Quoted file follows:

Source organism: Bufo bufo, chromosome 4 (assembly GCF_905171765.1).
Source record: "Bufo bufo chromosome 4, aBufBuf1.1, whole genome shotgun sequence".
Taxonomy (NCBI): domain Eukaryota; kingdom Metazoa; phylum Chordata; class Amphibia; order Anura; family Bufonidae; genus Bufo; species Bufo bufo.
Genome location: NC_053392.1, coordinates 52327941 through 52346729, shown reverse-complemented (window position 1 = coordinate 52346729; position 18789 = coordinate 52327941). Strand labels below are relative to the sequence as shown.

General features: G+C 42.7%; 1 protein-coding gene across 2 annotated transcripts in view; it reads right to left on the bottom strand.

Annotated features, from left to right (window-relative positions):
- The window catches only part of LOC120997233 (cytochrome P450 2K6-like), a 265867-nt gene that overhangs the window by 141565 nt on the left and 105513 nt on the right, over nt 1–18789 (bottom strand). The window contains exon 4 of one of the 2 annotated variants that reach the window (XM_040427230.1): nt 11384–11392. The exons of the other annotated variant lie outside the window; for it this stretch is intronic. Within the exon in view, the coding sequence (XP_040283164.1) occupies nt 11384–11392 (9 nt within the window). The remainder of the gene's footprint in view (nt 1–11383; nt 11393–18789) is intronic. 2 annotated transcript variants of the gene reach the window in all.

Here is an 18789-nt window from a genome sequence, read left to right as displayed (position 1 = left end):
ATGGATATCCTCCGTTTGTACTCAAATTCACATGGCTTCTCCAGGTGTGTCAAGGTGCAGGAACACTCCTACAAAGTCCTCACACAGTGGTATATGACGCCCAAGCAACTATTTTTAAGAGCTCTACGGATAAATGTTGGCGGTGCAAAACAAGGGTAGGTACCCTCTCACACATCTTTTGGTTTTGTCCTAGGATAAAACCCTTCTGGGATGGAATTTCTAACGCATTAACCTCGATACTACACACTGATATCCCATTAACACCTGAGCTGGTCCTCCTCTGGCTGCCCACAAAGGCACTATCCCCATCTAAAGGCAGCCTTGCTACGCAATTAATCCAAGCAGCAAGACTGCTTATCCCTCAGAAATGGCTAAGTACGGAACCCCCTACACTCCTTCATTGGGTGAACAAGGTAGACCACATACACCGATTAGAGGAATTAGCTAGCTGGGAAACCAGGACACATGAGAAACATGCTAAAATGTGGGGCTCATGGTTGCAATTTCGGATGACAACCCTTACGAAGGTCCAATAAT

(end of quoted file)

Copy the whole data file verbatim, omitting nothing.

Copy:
Source organism: Bufo bufo, chromosome 4 (assembly GCF_905171765.1).
Source record: "Bufo bufo chromosome 4, aBufBuf1.1, whole genome shotgun sequence".
Taxonomy (NCBI): domain Eukaryota; kingdom Metazoa; phylum Chordata; class Amphibia; order Anura; family Bufonidae; genus Bufo; species Bufo bufo.
Genome location: NC_053392.1, coordinates 52327941 through 52346729, shown reverse-complemented (window position 1 = coordinate 52346729; position 18789 = coordinate 52327941). Strand labels below are relative to the sequence as shown.

General features: G+C 42.7%; 1 protein-coding gene across 2 annotated transcripts in view; it reads right to left on the bottom strand.

Annotated features, from left to right (window-relative positions):
- The window catches only part of LOC120997233 (cytochrome P450 2K6-like), a 265867-nt gene that overhangs the window by 141565 nt on the left and 105513 nt on the right, over nt 1–18789 (bottom strand). The window contains exon 4 of one of the 2 annotated variants that reach the window (XM_040427230.1): nt 11384–11392. The exons of the other annotated variant lie outside the window; for it this stretch is intronic. Within the exon in view, the coding sequence (XP_040283164.1) occupies nt 11384–11392 (9 nt within the window). The remainder of the gene's footprint in view (nt 1–11383; nt 11393–18789) is intronic. 2 annotated transcript variants of the gene reach the window in all.

Here is an 18789-nt window from a genome sequence, read left to right as displayed (position 1 = left end):
ATGGATATCCTCCGTTTGTACTCAAATTCACATGGCTTCTCCAGGTGTGTCAAGGTGCAGGAACACTCCTACAAAGTCCTCACACAGTGGTATATGACGCCCAAGCAACTATTTTTAAGAGCTCTACGGATAAATGTTGGCGGTGCAAAACAAGGGTAGGTACCCTCTCACACATCTTTTGGTTTTGTCCTAGGATAAAACCCTTCTGGGATGGAATTTCTAACGCATTAACCTCGATACTACACACTGATATCCCATTAACACCTGAGCTGGTCCTCCTCTGGCTGCCCACAAAGGCACTATCCCCATCTAAAGGCAGCCTTGCTACGCAATTAATCCAAGCAGCAAGACTGCTTATCCCTCAGAAATGGCTAAGTACGGAACCCCCTACACTCCTTCATTGGGTGAACAAGGTAGACCACATACACCGATTAGAGGAATTAGCTAGCTGGGAAACCAGGACACATGAGAAACATGCTAAAATGTGGGGCTCATGGTTGCAATTTCGGATGACAACCCTTACGAAGGTCCAATAAT